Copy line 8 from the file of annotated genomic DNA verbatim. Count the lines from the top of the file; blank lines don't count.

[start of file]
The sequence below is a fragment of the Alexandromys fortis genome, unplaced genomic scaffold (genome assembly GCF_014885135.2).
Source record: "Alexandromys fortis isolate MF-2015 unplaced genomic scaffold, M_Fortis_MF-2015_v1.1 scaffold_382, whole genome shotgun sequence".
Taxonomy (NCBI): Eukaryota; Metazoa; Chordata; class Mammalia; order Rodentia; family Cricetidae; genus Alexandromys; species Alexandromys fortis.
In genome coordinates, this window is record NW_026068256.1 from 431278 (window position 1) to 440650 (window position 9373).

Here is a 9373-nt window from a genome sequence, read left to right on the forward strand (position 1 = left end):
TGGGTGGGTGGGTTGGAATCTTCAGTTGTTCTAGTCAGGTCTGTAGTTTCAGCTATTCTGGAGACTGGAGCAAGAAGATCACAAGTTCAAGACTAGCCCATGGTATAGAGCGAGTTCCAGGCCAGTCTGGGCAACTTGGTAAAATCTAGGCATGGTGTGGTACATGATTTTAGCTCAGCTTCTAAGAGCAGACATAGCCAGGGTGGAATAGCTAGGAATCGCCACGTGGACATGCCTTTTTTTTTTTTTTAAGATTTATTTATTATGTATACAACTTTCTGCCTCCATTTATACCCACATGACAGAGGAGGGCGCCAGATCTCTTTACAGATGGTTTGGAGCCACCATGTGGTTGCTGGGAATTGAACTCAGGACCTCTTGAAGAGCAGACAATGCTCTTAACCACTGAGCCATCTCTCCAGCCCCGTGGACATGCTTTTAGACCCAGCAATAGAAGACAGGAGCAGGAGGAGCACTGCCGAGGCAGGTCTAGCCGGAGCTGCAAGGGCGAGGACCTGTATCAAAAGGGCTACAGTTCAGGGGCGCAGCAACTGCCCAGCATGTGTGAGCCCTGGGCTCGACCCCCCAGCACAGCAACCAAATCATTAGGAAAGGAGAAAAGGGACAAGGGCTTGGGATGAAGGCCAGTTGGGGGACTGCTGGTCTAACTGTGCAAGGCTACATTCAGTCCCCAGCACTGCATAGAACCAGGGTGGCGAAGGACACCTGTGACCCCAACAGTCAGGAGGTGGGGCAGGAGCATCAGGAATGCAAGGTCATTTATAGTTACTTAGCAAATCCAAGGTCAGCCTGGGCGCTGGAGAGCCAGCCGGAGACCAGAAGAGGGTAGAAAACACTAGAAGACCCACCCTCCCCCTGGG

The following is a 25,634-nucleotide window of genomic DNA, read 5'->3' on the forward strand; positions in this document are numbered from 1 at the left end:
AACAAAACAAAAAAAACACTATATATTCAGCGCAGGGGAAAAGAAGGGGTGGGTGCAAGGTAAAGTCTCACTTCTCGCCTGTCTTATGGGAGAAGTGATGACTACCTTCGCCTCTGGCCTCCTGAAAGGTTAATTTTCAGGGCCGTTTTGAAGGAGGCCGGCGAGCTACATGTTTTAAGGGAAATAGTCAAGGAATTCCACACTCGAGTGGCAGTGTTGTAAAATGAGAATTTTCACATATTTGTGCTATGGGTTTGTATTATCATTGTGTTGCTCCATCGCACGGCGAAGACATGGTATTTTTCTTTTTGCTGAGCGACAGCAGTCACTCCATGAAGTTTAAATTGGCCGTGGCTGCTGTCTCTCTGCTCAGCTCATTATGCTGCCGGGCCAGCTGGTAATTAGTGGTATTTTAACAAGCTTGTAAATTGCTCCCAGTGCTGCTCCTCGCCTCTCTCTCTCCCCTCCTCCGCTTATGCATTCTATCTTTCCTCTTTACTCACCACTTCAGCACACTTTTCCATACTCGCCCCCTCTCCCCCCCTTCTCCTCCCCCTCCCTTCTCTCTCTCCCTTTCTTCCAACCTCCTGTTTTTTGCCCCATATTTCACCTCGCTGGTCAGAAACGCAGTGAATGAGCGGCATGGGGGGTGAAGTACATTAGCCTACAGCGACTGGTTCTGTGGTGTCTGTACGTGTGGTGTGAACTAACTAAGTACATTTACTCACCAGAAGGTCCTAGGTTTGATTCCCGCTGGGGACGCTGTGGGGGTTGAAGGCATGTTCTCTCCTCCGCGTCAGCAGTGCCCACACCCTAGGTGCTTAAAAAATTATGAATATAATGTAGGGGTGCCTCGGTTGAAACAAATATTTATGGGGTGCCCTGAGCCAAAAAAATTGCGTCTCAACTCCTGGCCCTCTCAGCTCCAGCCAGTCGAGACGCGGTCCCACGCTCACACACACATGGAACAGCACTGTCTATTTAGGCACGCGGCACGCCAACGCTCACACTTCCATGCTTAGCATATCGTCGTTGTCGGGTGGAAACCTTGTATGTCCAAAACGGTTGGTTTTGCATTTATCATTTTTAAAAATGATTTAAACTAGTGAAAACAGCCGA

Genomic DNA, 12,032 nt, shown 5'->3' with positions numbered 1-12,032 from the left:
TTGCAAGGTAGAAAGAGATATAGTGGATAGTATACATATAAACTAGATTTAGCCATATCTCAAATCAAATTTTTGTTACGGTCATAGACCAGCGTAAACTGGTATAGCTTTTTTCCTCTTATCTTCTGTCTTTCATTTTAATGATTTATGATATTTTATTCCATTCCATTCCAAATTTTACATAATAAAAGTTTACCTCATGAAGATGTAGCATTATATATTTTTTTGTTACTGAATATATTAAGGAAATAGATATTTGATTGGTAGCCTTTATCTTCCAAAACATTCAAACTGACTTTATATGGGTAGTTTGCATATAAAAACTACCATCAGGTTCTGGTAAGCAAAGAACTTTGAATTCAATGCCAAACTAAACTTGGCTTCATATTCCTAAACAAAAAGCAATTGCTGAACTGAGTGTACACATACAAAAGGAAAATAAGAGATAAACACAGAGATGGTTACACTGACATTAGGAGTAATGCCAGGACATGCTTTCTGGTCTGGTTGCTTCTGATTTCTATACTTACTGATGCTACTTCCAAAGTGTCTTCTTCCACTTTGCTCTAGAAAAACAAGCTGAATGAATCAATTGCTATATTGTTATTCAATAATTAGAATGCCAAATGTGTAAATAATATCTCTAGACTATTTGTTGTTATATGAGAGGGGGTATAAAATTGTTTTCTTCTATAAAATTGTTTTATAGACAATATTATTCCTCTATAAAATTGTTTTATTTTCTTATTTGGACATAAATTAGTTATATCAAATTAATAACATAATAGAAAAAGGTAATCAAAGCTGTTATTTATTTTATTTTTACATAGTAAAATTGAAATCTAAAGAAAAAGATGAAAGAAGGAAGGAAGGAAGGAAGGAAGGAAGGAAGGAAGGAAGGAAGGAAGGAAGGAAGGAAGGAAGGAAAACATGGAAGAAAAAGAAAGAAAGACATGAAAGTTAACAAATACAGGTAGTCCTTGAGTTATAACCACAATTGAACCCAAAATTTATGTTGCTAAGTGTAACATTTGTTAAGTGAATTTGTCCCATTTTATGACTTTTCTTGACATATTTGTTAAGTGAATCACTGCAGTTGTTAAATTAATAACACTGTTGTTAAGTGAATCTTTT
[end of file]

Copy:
AACAAAACAAAAAAAACACTATATATTCAGCGCAGGGGAAAAGAAGGGGTGGGTGCAAGGTAAAGTCTCACTTCTCGCCTGTCTTATGGGAGAAGTGATGACTACCTTCGCCTCTGGCCTCCTGAAAGGTTAATTTTCAGGGCCGTTTTGAAGGAGGCCGGCGAGCTACATGTTTTAAGGGAAATAGTCAAGGAATTCCACACTCGAGTGGCAGTGTTGTAAAATGAGAATTTTCACATATTTGTGCTATGGGTTTGTATTATCATTGTGTTGCTCCATCGCACGGCGAAGACATGGTATTTTTCTTTTTGCTGAGCGACAGCAGTCACTCCATGAAGTTTAAATTGGCCGTGGCTGCTGTCTCTCTGCTCAGCTCATTATGCTGCCGGGCCAGCTGGTAATTAGTGGTATTTTAACAAGCTTGTAAATTGCTCCCAGTGCTGCTCCTCGCCTCTCTCTCTCCCCTCCTCCGCTTATGCATTCTATCTTTCCTCTTTACTCACCACTTCAGCACACTTTTCCATACTCGCCCCCTCTCCCCCCCTTCTCCTCCCCCTCCCTTCTCTCTCTCCCTTTCTTCCAACCTCCTGTTTTTTGCCCCATATTTCACCTCGCTGGTCAGAAACGCAGTGAATGAGCGGCATGGGGGGTGAAGTACATTAGCCTACAGCGACTGGTTCTGTGGTGTCTGTACGTGTGGTGTGAACTAACTAAGTACATTTACTCACCAGAAGGTCCTAGGTTTGATTCCCGCTGGGGACGCTGTGGGGGTTGAAGGCATGTTCTCTCCTCCGCGTCAGCAGTGCCCACACCCTAGGTGCTTAAAAAATTATGAATATAATGTAGGGGTGCCTCGGTTGAAACAAATATTTATGGGGTGCCCTGAGCCAAAAAAATTGCGTCTCAACTCCTGGCCCTCTCAGCTCCAGCCAGTCGAGACGCGGTCCCACGCTCACACACACATGGAACAGCACTGTCTATTTAGGCACGCGGCACGCCAACGCTCACACTTCCATGCTTAGCATATCGTCGTTGTCGGGTGGAAACCTTGTATGTCCAAAACGGTTGGTTTTGCATTTATCATTTTTAAAAATGATTTAAACTAGTGAAAACAGCCGA